– speak to home care workers too – those with agencies and where in-house services still exist, with them. They will have good ideas about the ways that their services are failing.

– home visits to facilitate discussions – why have all meetings in a central hall when it can be limiting regarding those who have greater physical and mental health needs.

Technology can facilitate greater conversation and communication with two-way flows but face to face discussion is still very important as technology and keyboards can alienate some people – perhaps exactly those people whom it is most important to connect with.

-Practitioners have to be more engaged with developments in the sector and unfortunately I don’t see BASW or the embryonic College of Social Work being particularly engaged with social workers. Why have social workers become so disengaged from professional organisations and unions? Is it to do with a fear of employers? I think some more group action could really build the strength of social work but it is hard to shrug off the feeling that we are a disengaged and disenfranchised profession that like to feel sorry for our collective selves and wallow in our diminished status. I think if we took a stronger political stance and stood up to our employers and their political agendas and displayed more independence of thought, we would be able to demand more respect.

I have decided that while I can moan and groan with the best of ‘em, coming together with ideas for improvement is by far the best way of making our voices heard.

10 thoughts on “Making Adult Social Care Better 1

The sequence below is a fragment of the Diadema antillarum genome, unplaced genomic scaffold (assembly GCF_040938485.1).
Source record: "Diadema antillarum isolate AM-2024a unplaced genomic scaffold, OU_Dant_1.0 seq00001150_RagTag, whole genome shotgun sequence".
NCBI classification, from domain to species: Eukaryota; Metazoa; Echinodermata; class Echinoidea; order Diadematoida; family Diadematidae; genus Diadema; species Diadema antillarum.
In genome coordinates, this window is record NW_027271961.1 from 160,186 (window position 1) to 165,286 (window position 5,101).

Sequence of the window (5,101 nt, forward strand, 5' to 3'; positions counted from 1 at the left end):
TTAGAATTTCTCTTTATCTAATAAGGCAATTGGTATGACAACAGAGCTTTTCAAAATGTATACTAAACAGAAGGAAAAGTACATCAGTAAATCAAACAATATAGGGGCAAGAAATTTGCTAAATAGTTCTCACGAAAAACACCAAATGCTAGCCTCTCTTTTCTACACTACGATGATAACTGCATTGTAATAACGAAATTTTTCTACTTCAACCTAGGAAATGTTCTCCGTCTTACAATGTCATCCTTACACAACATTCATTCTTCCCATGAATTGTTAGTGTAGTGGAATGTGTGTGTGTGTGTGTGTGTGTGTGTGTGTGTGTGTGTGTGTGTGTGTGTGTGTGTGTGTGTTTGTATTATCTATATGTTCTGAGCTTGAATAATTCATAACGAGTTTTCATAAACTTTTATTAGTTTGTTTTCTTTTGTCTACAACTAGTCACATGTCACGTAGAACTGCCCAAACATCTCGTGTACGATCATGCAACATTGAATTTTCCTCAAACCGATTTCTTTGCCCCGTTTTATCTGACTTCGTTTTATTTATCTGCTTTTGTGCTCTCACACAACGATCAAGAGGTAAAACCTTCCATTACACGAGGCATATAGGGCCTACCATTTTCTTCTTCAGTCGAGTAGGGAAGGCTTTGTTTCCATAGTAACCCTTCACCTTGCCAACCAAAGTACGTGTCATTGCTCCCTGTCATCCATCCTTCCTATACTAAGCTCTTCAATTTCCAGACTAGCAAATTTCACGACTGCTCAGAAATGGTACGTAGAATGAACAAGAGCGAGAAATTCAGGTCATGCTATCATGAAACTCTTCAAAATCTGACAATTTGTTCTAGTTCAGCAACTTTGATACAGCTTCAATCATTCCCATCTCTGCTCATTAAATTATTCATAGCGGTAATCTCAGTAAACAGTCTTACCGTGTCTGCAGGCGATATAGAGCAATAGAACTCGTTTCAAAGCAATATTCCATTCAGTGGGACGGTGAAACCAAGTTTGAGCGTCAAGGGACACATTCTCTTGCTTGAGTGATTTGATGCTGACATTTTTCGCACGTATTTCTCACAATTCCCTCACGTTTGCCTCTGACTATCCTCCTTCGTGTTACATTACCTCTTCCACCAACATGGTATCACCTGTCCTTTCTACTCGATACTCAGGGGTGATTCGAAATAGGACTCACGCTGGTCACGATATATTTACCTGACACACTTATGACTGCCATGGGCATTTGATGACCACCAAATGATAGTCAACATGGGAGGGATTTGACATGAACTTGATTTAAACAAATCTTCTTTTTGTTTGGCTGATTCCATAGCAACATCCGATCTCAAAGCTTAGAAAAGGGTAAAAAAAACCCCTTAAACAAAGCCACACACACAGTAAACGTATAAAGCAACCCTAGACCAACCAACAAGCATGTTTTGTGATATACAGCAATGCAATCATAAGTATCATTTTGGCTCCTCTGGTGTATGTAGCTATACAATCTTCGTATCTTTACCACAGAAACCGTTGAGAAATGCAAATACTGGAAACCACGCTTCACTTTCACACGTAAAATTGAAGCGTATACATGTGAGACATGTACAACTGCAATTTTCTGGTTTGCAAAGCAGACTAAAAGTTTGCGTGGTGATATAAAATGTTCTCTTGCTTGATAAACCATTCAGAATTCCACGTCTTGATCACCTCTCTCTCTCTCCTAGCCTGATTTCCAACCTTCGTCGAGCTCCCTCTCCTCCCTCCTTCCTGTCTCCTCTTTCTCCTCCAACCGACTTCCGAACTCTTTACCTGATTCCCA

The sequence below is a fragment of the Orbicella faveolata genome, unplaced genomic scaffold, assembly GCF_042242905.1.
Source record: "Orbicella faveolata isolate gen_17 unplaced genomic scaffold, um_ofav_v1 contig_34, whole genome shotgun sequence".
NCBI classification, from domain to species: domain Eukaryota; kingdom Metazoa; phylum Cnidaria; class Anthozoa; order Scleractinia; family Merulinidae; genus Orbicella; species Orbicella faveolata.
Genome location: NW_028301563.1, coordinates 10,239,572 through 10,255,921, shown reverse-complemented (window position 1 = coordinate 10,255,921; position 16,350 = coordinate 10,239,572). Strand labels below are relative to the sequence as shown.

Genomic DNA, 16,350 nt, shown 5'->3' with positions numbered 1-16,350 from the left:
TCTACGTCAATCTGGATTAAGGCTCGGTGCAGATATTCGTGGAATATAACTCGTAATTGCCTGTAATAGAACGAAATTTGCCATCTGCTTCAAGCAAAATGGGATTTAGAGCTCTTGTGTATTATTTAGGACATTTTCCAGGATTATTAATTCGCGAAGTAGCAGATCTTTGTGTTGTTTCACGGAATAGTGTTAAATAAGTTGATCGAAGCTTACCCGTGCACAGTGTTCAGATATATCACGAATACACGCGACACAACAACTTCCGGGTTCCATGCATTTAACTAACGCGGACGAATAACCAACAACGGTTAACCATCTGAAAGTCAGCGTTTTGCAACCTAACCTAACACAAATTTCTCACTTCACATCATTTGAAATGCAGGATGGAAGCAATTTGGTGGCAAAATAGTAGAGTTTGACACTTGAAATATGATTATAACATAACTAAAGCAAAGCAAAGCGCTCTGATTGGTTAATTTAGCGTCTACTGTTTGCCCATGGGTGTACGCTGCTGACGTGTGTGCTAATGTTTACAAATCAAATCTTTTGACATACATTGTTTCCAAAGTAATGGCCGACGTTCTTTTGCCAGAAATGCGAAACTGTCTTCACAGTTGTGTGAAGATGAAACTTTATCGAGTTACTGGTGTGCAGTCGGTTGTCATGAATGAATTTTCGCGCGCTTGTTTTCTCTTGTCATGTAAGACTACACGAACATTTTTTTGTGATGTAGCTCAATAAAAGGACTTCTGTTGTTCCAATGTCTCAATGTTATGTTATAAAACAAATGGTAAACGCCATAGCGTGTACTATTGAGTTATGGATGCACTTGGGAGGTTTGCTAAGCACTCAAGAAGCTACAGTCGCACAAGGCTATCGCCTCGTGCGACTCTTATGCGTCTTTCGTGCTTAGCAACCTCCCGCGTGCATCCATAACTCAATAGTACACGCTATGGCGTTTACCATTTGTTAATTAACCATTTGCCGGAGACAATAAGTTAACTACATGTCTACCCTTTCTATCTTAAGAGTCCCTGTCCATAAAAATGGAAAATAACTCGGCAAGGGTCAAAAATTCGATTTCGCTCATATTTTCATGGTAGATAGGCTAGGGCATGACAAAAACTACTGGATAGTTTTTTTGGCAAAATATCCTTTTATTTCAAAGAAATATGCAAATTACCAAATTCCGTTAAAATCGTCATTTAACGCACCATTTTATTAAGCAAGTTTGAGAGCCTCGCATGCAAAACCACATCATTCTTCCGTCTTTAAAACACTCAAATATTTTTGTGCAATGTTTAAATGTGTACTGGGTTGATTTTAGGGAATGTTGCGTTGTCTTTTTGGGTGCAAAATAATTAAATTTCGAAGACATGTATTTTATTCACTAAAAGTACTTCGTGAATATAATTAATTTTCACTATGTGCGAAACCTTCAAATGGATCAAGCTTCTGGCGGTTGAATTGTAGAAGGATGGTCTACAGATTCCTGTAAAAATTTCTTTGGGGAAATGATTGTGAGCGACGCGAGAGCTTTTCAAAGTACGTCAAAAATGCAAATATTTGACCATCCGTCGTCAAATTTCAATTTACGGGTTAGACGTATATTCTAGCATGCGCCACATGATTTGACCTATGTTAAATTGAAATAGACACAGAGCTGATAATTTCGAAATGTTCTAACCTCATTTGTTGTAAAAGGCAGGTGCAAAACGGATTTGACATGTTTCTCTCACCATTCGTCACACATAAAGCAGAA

1. I agree that there seems to be a culture within the profession (even at student level) of wallowing in self pity, myself included…people don’t generally say aw look poor social workers all beaten down and overworked lets give them a break…its up to us to take the profession by the scruff of its neck and show our professionalism and work by conducting our daily work with a passion, interest and level of knowledge and understanding which makes our critics sit up and take notice.

    I know this is idealistic and cuts, workloads etc etc reduce morale but its a cyclical argument….public opinion isn’t going to take pity on the profession without the profession first helps itself from within. I say become politicised, this can lead to motivation and passion for your work, build relations with colleagues (were all trying to face the same direction anyway), debate, discuss, educate and show service users that we are worth our salt in our day to day practice. Congruent listening and an attitude of trying to do all you can in difficult circumstances, even if this is only minimal progress towards the desired goal, could be a start.

    Thankyou for the positive post and the practical measures you suggest.

  2. What an amazing post! Every word written resonates with me and actually sent a shiver down my spine. Why are we such a disengaged and disenfranchised profession when our training is so political? We can seek empowerment and social justice for the service users we work with – but do not seem able to apply the same skills or focus when it comes to ourselves. If we believe that social work can make a positive contribution to people’s lives – and I do – then we need to stand up for social work.

  3. Thanks for the comments – Mark and Lisa. Unfortunately my positivity tends to come in patches.
    Lisa, I agree about needing to work on professional empowerment – I think the professional association and the union and the college could have been a lot more proactive but also the training needs to emphasis more professional collective responsibility.

    • That has been my general thought. I like to try and keep an open mind but I keep being proved wrong and feel very uncomfortable about profit being made in health and social care.